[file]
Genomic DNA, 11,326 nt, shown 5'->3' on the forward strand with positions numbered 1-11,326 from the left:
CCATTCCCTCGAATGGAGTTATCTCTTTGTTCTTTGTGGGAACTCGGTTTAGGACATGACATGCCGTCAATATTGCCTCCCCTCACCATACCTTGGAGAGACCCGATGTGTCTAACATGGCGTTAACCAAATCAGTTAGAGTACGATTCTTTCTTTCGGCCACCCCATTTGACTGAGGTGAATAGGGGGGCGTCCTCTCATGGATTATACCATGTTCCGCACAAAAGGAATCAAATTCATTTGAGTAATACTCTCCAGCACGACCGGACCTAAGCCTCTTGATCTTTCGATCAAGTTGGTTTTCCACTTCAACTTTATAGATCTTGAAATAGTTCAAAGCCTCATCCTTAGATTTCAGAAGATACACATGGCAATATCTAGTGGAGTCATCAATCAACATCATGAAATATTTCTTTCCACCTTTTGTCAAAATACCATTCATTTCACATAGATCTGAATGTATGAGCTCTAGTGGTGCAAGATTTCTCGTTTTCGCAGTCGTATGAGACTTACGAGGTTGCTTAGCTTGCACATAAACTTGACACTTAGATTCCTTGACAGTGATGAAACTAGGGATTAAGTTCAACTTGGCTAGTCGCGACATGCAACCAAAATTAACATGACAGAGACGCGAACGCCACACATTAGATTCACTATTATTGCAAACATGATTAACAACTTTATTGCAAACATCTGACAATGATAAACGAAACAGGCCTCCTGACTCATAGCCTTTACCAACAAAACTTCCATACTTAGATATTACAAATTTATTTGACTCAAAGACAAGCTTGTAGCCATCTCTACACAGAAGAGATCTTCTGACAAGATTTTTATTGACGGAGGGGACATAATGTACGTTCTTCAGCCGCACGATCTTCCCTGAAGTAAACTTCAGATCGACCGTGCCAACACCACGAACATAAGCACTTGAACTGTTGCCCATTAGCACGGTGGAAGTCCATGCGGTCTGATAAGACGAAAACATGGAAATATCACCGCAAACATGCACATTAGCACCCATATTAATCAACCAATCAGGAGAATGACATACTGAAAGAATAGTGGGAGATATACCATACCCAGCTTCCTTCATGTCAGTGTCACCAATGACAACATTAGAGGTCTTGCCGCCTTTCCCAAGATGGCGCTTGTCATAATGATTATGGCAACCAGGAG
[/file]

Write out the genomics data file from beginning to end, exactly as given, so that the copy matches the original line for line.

Genomic DNA, 11,326 nt, shown 5'->3' on the forward strand with positions numbered 1-11,326 from the left:
CCATTCCCTCGAATGGAGTTATCTCTTTGTTCTTTGTGGGAACTCGGTTTAGGACATGACATGCCGTCAATATTGCCTCCCCTCACCATACCTTGGAGAGACCCGATGTGTCTAACATGGCGTTAACCAAATCAGTTAGAGTACGATTCTTTCTTTCGGCCACCCCATTTGACTGAGGTGAATAGGGGGGCGTCCTCTCATGGATTATACCATGTTCCGCACAAAAGGAATCAAATTCATTTGAGTAATACTCTCCAGCACGACCGGACCTAAGCCTCTTGATCTTTCGATCAAGTTGGTTTTCCACTTCAACTTTATAGATCTTGAAATAGTTCAAAGCCTCATCCTTAGATTTCAGAAGATACACATGGCAATATCTAGTGGAGTCATCAATCAACATCATGAAATATTTCTTTCCACCTTTTGTCAAAATACCATTCATTTCACATAGATCTGAATGTATGAGCTCTAGTGGTGCAAGATTTCTCGTTTTCGCAGTCGTATGAGACTTACGAGGTTGCTTAGCTTGCACATAAACTTGACACTTAGATTCCTTGACAGTGATGAAACTAGGGATTAAGTTCAACTTGGCTAGTCGCGACATGCAACCAAAATTAACATGACAGAGACGCGAACGCCACACATTAGATTCACTATTATTGCAAACATGATTAACAACTTTATTGCAAACATCTGACAATGATAAACGAAACAGGCCTCCTGACTCATAGCCTTTACCAACAAAACTTCCATACTTAGATATTACAAATTTATTTGACTCAAAGACAAGCTTGTAGCCATCTCTACACAGAAGAGATCTTCTGACAAGATTTTTATTGACGGAGGGGACATAATGTACGTTCTTCAGCCGCACGATCTTCCCTGAAGTAAACTTCAGATCGACCGTGCCAACACCACGAACATAAGCACTTGAACTGTTGCCCATTAGCACGGTGGAAGTCCATGCGGTCTGATAAGACGAAAACATGGAAATATCACCGCAAACATGCACATTAGCACCCATATTAATCAACCAATCAGGAGAATGACATACTGAAAGAATAGTGGGAGATATACCATACCCAGCTTCCTTCATGTCAGTGTCACCAATGACAACATTAGAGGTCTTGCCGCCTTTCCCAAGATGGCGCTTGTCATAATGATTATGGCAACCAGGAG